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First Major Action of Foundation for a "Smoke-Free World" Shows that It is Largely a Scam

I have already written about why I refused to participate in the activities of the Foundation for a Smoke-Free World, which I believe is essentially a front-group created by Philip Morris International (PMI) primarily to promote its business interests. I explained that if PMI were serious about creating a smoke-free world, it would stop aggressively marketing its deadly products throughout the world and stop opposing public health policies to reduce tobacco use.

The Foundation for a Smoke-Free World recently released a call for research proposals for preliminary projects that entail research to help the Foundation obtain the background information necessary for it to proceed effectively in its supposed mission to create a smoke-free world. By reviewing the call for proposals, we are now able to understand just how the Foundation is essentially a scam operation.

The Foundation calls for “scoping projects” to study strategies to reduce smoking. But nowhere in the five-page document does it mention anything about interventions to: (1) severely restrict or curtail cigarette advertising and marketing; (2) require plain packaging; (3) substantially increase cigarette taxes; (4) promote 100% smoke-free environments; and (5) heavily fund aggressive, state-of-the-art anti-smoking media campaigns.

In fact, the word “industry” appears only once, and it is not clear that marketing, taxation, clean indoor air, or counter-advertising are what the Foundation has in mind (especially since it groups “industry” with “farming”).

In contrast, the Foundation does want to support research on the role of genetics, physiology, individual choices and activities and environmental influences.

Frankly, this is all essentially a waste of time. We already know what interventions are most effective in reducing smoking rates. We don’t need more research to find out what works. What we need to do is to heavily fund programs to promote these tried and true policy strategies.

If the Foundation were serious about wanting to create a smoke-free world, then instead of wasting this money on research into topics like genetics and individual choices and activities, it would use its money to fund programs to implement – worldwide – policies and programs that we know are effective. These are: 1) severely restrict or curtail cigarette advertising and marketing; (2) require plain packaging; (3) substantially increase cigarette taxes; (4) promote 100% smoke-free environments; and (5) heavily fund aggressive, state-of-the-art anti-smoking media campaigns. It would also provide funding to create or supplement tobacco control infrastructure in countries throughout the world and to support the development of grassroots coalitions to promote policies to fight the tobacco industry.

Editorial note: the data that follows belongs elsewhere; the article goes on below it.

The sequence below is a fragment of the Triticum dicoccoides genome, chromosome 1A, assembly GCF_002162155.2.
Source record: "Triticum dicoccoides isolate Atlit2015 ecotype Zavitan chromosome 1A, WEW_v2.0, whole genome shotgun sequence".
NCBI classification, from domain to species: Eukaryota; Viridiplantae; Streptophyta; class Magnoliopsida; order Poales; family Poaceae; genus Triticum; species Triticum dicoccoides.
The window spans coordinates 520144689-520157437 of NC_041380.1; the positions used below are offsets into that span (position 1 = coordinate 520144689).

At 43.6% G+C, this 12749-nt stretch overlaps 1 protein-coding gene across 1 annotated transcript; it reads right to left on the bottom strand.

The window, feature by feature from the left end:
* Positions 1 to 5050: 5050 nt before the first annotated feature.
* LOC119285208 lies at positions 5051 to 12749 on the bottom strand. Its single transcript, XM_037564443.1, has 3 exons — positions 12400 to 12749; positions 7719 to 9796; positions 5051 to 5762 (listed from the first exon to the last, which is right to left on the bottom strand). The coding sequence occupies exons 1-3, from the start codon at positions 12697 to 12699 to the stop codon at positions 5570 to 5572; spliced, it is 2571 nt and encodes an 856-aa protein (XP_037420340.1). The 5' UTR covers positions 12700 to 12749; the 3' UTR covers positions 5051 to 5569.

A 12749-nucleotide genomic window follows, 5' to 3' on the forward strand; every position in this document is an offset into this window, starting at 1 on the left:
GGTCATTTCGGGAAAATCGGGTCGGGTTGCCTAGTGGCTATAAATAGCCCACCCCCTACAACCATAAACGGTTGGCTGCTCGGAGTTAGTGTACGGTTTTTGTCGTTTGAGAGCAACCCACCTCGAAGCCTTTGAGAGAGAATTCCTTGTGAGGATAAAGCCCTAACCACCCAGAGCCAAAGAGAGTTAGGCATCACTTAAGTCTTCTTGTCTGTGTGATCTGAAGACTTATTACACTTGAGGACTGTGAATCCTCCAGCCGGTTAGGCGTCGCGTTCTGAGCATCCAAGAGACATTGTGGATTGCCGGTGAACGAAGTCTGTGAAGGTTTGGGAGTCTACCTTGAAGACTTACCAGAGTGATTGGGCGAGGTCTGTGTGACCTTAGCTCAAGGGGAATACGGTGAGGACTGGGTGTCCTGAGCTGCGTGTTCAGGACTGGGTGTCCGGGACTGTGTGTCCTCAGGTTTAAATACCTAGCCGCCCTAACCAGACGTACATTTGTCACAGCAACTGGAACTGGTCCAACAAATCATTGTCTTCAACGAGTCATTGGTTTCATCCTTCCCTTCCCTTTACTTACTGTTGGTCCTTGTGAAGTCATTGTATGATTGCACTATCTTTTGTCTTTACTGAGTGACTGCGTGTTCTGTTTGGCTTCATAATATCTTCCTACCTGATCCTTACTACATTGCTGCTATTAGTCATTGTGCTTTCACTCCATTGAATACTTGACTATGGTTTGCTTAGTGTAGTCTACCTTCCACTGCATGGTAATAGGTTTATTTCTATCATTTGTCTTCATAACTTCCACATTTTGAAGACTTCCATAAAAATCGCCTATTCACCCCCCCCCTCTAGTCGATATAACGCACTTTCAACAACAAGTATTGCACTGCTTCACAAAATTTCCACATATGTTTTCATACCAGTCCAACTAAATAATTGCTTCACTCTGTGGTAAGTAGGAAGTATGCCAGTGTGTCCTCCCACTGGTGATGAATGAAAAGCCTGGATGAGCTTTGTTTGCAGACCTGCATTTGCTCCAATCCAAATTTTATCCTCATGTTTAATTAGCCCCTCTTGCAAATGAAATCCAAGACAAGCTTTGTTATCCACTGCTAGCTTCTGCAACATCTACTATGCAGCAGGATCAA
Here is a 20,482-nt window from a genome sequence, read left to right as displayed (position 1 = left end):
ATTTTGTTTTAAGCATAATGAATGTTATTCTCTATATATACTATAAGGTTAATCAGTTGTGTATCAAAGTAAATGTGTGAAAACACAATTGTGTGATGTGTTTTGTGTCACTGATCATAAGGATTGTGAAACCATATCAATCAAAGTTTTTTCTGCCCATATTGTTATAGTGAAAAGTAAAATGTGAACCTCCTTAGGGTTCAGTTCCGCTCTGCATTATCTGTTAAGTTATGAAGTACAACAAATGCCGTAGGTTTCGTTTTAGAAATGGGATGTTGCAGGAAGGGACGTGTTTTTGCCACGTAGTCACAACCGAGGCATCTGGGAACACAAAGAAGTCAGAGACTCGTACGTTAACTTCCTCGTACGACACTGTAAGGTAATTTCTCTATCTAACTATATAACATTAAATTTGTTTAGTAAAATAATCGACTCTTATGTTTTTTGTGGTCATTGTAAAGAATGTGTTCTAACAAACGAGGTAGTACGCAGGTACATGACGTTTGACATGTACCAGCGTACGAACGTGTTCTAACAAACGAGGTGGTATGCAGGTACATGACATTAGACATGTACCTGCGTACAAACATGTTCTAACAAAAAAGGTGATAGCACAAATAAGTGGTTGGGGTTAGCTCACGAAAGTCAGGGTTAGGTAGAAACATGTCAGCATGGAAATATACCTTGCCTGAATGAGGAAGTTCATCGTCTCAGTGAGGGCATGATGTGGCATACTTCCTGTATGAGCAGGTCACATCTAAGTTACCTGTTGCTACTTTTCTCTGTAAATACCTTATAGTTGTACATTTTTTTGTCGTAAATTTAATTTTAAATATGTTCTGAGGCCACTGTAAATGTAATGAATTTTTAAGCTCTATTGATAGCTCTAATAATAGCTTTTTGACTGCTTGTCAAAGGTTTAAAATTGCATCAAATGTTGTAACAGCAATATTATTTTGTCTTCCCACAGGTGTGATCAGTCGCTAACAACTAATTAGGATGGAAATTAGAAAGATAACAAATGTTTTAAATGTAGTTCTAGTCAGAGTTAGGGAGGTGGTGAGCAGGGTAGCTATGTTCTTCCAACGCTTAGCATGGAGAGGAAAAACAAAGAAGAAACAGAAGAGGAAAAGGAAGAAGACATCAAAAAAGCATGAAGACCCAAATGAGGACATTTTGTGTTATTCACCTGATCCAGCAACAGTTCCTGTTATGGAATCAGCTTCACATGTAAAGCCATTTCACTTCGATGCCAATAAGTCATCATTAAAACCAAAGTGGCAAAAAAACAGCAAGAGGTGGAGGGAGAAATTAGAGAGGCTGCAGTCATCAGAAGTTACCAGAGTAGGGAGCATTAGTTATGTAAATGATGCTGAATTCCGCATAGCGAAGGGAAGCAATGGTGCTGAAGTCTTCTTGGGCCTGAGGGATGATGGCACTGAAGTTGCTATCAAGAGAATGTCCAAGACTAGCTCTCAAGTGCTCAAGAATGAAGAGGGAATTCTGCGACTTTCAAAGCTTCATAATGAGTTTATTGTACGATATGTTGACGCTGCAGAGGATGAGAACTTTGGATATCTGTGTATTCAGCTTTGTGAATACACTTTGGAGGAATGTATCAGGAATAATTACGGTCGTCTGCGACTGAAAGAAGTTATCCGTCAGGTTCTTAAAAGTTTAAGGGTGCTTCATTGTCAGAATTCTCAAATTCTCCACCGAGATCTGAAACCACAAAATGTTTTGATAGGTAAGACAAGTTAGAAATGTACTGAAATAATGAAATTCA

In other words, these are all the programs that the Foundation fails to mention at all in its call for proposals.

Sometimes, what you don’t say is more important than what you do say. That is certainly the case here. The Foundation says nothing about the most effective interventions to reduce smoking, while focusing almost exclusively on areas that have little to no relevance.

You might argue that the Foundation can’t fund programs to promote bans on cigarette marketing, high cigarette taxes, plain packaging, and aggressive anti-smoking media campaigns that attack the industry because it is funded by the tobacco industry. Well … that’s exactly the point. A foundation funded by a large, multinational tobacco company is not in a position to carry out the types of initiatives that are most effective in reducing smoking. This is why I believe the Foundation is essentially a scam operation.
Original author: Michael Siegel
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Gateway effect denial claims are a target-rich environment

by Carl V Phillips

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FDA Releases More Positive Results for IQOS; British Medical Association Supports E-Cigs